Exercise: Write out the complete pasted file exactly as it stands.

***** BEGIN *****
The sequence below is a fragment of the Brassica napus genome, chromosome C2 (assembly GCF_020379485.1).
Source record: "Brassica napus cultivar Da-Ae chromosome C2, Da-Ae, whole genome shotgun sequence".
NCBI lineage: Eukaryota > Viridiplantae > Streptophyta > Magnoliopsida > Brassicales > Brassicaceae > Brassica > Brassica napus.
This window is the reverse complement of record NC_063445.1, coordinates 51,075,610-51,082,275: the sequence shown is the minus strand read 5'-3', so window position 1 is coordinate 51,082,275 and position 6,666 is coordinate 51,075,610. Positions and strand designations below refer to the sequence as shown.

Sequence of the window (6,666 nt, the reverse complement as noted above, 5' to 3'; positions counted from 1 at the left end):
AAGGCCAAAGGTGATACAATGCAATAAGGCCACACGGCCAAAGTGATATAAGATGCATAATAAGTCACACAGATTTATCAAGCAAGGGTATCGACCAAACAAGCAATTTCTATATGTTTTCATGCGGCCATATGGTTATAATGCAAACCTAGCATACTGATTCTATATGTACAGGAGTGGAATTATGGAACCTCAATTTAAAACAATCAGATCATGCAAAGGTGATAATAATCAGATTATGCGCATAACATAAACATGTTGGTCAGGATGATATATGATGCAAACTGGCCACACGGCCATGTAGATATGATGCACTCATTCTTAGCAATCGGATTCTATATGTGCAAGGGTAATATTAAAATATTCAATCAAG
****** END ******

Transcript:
The sequence below is a fragment of the Brassica napus genome, chromosome C2 (assembly GCF_020379485.1).
Source record: "Brassica napus cultivar Da-Ae chromosome C2, Da-Ae, whole genome shotgun sequence".
NCBI lineage: Eukaryota > Viridiplantae > Streptophyta > Magnoliopsida > Brassicales > Brassicaceae > Brassica > Brassica napus.
This window is the reverse complement of record NC_063445.1, coordinates 51,075,610-51,082,275: the sequence shown is the minus strand read 5'-3', so window position 1 is coordinate 51,082,275 and position 6,666 is coordinate 51,075,610. Positions and strand designations below refer to the sequence as shown.

Sequence of the window (6,666 nt, the reverse complement as noted above, 5' to 3'; positions counted from 1 at the left end):
AAGGCCAAAGGTGATACAATGCAATAAGGCCACACGGCCAAAGTGATATAAGATGCATAATAAGTCACACAGATTTATCAAGCAAGGGTATCGACCAAACAAGCAATTTCTATATGTTTTCATGCGGCCATATGGTTATAATGCAAACCTAGCATACTGATTCTATATGTACAGGAGTGGAATTATGGAACCTCAATTTAAAACAATCAGATCATGCAAAGGTGATAATAATCAGATTATGCGCATAACATAAACATGTTGGTCAGGATGATATATGATGCAAACTGGCCACACGGCCATGTAGATATGATGCACTCATTCTTAGCAATCGGATTCTATATGTGCAAGGGTAATATTAAAATATTCAATCAAG